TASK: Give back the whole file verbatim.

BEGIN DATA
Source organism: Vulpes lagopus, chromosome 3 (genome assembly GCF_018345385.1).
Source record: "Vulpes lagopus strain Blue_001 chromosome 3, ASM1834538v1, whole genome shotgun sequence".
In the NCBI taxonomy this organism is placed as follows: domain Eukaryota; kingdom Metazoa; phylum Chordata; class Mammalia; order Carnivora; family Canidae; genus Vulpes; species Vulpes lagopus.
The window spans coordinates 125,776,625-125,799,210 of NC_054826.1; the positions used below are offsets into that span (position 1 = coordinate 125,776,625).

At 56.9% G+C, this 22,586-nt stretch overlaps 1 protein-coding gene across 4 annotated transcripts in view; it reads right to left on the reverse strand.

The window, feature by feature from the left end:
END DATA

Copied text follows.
Source organism: Vulpes lagopus, chromosome 3 (genome assembly GCF_018345385.1).
Source record: "Vulpes lagopus strain Blue_001 chromosome 3, ASM1834538v1, whole genome shotgun sequence".
In the NCBI taxonomy this organism is placed as follows: domain Eukaryota; kingdom Metazoa; phylum Chordata; class Mammalia; order Carnivora; family Canidae; genus Vulpes; species Vulpes lagopus.
The window spans coordinates 125,776,625-125,799,210 of NC_054826.1; the positions used below are offsets into that span (position 1 = coordinate 125,776,625).

At 56.9% G+C, this 22,586-nt stretch overlaps 1 protein-coding gene across 4 annotated transcripts in view; it reads right to left on the reverse strand.

The window, feature by feature from the left end: